Ask the Big Questions
If it is true that you can tell the quality of an institution’s thinking by the questions it is asking itself – that is, requiring its administrators to answer – then we propose that the key question for heads of schools is, “What are the most important questions you are currently asking your school to answer?”
Asking “important questions” is inextricably interwoven with strategic planning, its processes and outcomes.
Ask the Big Questions in the Right Way
In his book The Professional Decision Thinker, Ben Heirs cautions against simple questions advocating “rich” questions that truly reflect the complexity of a situation. Heirs maintains that “simple questions cannot generate rich thinking” in a decision-thinking process.
Here are three ways to test the richness of the questions before the institution:
Do not frame the question too tightly.
Example: How can we move from K8 to K12?
Better: How can we move from K8 to K12 with full enrollment within the next five years?
Even Better: How can we move from K8 to K12 with full enrollment within the next five years without:
- Demoralizing our teachers? or
- Offending or losing current families? or
- Opening our market to new competitors? or
- Destroying our long-term competitiveness? or
- Weakening our reputation for quality? or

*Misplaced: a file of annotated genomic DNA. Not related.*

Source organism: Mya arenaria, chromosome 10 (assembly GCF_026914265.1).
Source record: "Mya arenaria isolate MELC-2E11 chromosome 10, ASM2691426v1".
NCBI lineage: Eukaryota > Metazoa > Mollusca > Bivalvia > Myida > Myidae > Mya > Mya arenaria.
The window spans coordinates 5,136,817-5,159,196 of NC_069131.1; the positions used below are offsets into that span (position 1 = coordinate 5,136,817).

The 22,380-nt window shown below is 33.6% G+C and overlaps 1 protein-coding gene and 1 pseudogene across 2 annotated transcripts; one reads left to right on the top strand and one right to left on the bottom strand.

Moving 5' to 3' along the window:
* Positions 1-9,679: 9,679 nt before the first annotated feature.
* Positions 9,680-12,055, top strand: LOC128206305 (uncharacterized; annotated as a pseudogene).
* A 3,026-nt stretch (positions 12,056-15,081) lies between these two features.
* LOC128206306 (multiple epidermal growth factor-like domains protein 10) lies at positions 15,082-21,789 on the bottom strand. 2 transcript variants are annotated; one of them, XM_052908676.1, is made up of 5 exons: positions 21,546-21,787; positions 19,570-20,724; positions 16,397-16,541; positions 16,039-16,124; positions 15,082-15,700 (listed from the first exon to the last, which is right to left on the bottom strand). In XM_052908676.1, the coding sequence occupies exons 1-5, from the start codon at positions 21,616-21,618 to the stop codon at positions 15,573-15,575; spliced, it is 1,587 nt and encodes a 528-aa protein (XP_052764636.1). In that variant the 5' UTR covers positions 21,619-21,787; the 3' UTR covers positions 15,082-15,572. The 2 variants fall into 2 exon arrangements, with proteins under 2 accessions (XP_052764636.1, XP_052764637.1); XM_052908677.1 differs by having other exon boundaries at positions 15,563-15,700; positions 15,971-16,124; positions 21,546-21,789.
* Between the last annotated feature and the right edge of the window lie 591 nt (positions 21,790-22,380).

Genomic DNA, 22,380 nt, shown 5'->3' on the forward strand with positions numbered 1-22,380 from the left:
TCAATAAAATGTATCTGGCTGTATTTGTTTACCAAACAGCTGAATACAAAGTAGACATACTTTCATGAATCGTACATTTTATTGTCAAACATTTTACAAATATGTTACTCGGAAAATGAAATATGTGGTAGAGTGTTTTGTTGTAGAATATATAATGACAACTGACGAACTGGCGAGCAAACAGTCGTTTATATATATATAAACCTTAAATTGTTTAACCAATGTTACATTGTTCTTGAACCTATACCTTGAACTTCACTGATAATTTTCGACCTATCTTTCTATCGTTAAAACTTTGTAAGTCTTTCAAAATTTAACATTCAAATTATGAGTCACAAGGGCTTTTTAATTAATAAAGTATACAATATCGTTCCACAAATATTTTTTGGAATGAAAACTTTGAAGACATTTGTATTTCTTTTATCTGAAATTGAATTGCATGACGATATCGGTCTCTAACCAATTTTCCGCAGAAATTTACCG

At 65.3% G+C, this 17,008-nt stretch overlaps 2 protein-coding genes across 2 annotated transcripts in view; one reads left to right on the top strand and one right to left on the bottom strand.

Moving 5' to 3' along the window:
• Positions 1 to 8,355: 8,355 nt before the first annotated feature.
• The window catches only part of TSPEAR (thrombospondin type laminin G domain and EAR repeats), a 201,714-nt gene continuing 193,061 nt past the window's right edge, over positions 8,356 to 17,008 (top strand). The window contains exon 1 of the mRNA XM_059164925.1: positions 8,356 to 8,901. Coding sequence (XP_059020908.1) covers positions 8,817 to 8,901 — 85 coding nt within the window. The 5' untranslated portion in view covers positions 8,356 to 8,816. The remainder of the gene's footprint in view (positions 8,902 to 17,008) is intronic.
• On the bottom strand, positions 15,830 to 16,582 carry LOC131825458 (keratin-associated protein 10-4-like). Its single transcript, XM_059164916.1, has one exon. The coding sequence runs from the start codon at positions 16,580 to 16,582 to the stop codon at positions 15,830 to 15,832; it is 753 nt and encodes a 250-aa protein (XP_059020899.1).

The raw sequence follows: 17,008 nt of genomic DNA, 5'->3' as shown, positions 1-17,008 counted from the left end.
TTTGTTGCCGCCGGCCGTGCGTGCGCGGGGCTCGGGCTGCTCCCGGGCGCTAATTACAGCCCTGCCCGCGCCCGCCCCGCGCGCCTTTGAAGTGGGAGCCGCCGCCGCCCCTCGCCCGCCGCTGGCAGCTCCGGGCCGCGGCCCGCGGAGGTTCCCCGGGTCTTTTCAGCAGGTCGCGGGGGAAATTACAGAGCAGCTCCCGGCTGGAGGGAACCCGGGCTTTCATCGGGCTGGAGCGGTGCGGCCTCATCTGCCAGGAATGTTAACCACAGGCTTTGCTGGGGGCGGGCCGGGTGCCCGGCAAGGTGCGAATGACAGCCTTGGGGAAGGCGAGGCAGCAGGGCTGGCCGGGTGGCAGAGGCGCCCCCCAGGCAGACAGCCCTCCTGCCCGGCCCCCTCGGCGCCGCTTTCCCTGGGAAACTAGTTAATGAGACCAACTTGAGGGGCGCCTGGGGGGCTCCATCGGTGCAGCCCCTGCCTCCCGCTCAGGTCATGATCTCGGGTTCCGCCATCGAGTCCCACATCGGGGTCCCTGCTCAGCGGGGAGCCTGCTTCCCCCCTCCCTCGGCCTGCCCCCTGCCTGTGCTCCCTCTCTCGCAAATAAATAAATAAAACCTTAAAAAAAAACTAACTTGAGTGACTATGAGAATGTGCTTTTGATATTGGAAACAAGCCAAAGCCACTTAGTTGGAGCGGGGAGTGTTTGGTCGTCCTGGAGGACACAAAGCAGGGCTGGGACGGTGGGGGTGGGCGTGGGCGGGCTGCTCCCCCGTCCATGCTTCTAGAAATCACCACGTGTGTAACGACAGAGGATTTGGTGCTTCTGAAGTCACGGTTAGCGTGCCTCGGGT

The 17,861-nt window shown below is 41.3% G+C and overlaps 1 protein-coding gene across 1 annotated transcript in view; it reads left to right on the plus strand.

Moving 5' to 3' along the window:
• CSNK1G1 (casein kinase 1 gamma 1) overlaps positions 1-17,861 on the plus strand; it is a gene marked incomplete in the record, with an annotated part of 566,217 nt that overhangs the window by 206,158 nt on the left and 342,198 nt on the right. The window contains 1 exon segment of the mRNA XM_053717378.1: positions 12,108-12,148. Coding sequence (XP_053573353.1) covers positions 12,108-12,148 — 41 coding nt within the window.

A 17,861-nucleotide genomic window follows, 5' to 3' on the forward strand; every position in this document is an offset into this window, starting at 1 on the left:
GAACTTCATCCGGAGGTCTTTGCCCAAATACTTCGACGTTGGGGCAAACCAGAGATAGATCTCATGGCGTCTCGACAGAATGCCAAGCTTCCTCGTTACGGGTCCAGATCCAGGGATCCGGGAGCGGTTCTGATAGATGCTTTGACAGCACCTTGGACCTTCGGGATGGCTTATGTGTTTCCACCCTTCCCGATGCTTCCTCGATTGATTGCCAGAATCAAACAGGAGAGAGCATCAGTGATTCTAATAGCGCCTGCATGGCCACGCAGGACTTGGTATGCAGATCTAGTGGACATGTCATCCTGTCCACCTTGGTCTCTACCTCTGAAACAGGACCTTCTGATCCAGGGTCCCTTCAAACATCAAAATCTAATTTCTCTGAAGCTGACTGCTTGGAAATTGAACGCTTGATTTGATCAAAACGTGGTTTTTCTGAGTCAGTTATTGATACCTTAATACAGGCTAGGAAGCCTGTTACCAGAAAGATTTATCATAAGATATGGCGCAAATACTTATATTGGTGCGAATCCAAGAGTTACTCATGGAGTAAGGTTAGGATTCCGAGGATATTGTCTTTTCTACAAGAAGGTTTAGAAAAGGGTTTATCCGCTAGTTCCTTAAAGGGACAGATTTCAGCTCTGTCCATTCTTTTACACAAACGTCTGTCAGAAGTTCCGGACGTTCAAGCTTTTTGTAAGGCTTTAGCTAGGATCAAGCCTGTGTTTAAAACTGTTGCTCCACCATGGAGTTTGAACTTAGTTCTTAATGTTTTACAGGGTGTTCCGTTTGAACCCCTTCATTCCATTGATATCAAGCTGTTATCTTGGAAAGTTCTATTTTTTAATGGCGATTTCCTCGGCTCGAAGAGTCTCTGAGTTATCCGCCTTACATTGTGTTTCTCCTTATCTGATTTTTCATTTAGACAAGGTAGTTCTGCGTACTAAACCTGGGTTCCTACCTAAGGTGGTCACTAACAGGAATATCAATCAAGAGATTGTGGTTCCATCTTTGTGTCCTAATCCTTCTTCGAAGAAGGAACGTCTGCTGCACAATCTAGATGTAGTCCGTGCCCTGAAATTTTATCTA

- Using fund raising practices that would alarm our donors and accountants? or
- Making ourselves open to attack from Board members?
Remove complexity from language when framing a question, but don’t remove complexity from the question itself. Do not gloss over important factors just because they are difficult to express concisely.
Resist the temptation to reduce the whole issue to a single financial point, i.e. “What’s the bottom line?” When an issue of any complexity is involved there will be many bottom lines. Consider the bottom lines of relationships, image and satisfaction. Each must weigh in when attempting to frame the right question.
16 Ways to Get and Keep Strategic Planning on the Right Track
Once a head of school begins thinking about strategic planning, there are
- Test for Board readiness for strategic planning Click for Assessment Tool (download only, 72K)
- Ascertain the state of the institution and the type of planning required. (Crisis, holistic, first plan?
- Determine the planning parameters (budget; timeline: 6 months, 9 months, a school year? Click for Plan Schedules; planning cycle Click for Planning Cycle Matrix
- Determine if outside facilitation is needed; if yes, select provider; if no, identify Core Strategic Planning Team
- Guide the overall process
- Understand and champion the principles of strategic planning
- Act as the vision-bearer
- Include planning team among the top school councils
- Endorse all research efforts
- Meet regularly with the planning team
- Avoid the trap question of “what is that you don’t like?” in favor of “What and how can we improve?”
- Participate in evaluation
- Be the school’s chief ambassador of the plan
- Identify and act on strategies to get the plan off the shelf and into action.
- Identify and act on strategies to communicate the plan to all constituencies
- Watch for gridlock and plan atrophy; unblock logjams and facilitate progress; be flexible.